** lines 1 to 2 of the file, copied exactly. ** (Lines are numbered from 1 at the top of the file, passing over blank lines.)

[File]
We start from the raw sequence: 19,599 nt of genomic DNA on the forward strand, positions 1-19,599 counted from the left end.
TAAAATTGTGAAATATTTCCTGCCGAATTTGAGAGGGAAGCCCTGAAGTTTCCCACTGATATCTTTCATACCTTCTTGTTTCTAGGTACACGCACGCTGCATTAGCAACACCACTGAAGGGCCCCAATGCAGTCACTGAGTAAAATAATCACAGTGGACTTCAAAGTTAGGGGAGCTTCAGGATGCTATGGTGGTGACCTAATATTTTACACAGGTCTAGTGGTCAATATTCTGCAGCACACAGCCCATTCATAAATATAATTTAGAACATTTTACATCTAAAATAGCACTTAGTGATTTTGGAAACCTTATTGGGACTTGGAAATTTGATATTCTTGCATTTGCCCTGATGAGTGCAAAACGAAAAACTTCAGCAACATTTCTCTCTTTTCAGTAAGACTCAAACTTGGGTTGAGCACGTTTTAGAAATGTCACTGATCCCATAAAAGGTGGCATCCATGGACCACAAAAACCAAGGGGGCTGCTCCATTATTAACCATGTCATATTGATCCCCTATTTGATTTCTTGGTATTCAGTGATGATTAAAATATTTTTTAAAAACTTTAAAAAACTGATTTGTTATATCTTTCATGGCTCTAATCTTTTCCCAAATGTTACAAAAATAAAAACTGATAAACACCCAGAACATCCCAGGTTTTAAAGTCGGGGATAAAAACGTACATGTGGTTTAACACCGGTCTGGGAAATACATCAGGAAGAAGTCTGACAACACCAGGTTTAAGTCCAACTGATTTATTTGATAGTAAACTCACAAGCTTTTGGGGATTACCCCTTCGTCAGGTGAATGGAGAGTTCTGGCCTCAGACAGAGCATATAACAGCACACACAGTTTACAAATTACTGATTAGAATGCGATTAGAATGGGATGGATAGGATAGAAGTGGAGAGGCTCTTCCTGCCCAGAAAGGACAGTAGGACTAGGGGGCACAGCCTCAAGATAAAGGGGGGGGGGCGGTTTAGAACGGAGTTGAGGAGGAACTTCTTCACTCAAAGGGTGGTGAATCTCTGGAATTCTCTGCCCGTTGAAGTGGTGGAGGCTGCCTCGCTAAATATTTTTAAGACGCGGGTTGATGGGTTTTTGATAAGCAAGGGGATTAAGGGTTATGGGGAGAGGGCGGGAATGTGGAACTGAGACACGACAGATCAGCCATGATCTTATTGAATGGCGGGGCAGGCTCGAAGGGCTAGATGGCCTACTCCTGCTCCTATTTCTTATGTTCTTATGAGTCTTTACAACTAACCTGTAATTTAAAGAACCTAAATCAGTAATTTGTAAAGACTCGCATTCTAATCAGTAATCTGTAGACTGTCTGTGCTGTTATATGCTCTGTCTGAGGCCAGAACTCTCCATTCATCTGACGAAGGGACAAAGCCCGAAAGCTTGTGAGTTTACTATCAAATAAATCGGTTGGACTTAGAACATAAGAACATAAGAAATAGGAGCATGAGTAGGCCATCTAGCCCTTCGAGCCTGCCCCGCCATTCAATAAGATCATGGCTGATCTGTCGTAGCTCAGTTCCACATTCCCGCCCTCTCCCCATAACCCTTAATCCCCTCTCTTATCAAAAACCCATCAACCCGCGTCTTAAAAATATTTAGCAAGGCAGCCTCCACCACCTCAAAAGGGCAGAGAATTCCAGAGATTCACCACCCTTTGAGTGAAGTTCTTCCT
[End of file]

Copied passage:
We start from the raw sequence: 19,599 nt of genomic DNA on the forward strand, positions 1-19,599 counted from the left end.
TAAAATTGTGAAATATTTCCTGCCGAATTTGAGAGGGAAGCCCTGAAGTTTCCCACTGATATCTTTCATACCTTCTTGTTTCTAGGTACACGCACGCTGCATTAGCAACACCACTGAAGGGCCCCAATGCAGTCACTGAGTAAAATAATCACAGTGGACTTCAAAGTTAGGGGAGCTTCAGGATGCTATGGTGGTGACCTAATATTTTACACAGGTCTAGTGGTCAATATTCTGCAGCACACAGCCCATTCATAAATATAATTTAGAACATTTTACATCTAAAATAGCACTTAGTGATTTTGGAAACCTTATTGGGACTTGGAAATTTGATATTCTTGCATTTGCCCTGATGAGTGCAAAACGAAAAACTTCAGCAACATTTCTCTCTTTTCAGTAAGACTCAAACTTGGGTTGAGCACGTTTTAGAAATGTCACTGATCCCATAAAAGGTGGCATCCATGGACCACAAAAACCAAGGGGGCTGCTCCATTATTAACCATGTCATATTGATCCCCTATTTGATTTCTTGGTATTCAGTGATGATTAAAATATTTTTTAAAAACTTTAAAAAACTGATTTGTTATATCTTTCATGGCTCTAATCTTTTCCCAAATGTTACAAAAATAAAAACTGATAAACACCCAGAACATCCCAGGTTTTAAAGTCGGGGATAAAAACGTACATGTGGTTTAACACCGGTCTGGGAAATACATCAGGAAGAAGTCTGACAACACCAGGTTTAAGTCCAACTGATTTATTTGATAGTAAACTCACAAGCTTTTGGGGATTACCCCTTCGTCAGGTGAATGGAGAGTTCTGGCCTCAGACAGAGCATATAACAGCACACACAGTTTACAAATTACTGATTAGAATGCGATTAGAATGGGATGGATAGGATAGAAGTGGAGAGGCTCTTCCTGCCCAGAAAGGACAGTAGGACTAGGGGGCACAGCCTCAAGATAAAGGGGGGGGGGCGGTTTAGAACGGAGTTGAGGAGGAACTTCTTCACTCAAAGGGTGGTGAATCTCTGGAATTCTCTGCCCGTTGAAGTGGTGGAGGCTGCCTCGCTAAATATTTTTAAGACGCGGGTTGATGGGTTTTTGATAAGCAAGGGGATTAAGGGTTATGGGGAGAGGGCGGGAATGTGGAACTGAGACACGACAGATCAGCCATGATCTTATTGAATGGCGGGGCAGGCTCGAAGGGCTAGATGGCCTACTCCTGCTCCTATTTCTTATGTTCTTATGAGTCTTTACAACTAACCTGTAATTTAAAGAACCTAAATCAGTAATTTGTAAAGACTCGCATTCTAATCAGTAATCTGTAGACTGTCTGTGCTGTTATATGCTCTGTCTGAGGCCAGAACTCTCCATTCATCTGACGAAGGGACAAAGCCCGAAAGCTTGTGAGTTTACTATCAAATAAATCGGTTGGACTTAGAACATAAGAACATAAGAAATAGGAGCATGAGTAGGCCATCTAGCCCTTCGAGCCTGCCCCGCCATTCAATAAGATCATGGCTGATCTGTCGTAGCTCAGTTCCACATTCCCGCCCTCTCCCCATAACCCTTAATCCCCTCTCTTATCAAAAACCCATCAACCCGCGTCTTAAAAATATTTAGCAAGGCAGCCTCCACCACCTCAAAAGGGCAGAGAATTCCAGAGATTCACCACCCTTTGAGTGAAGTTCTTCCT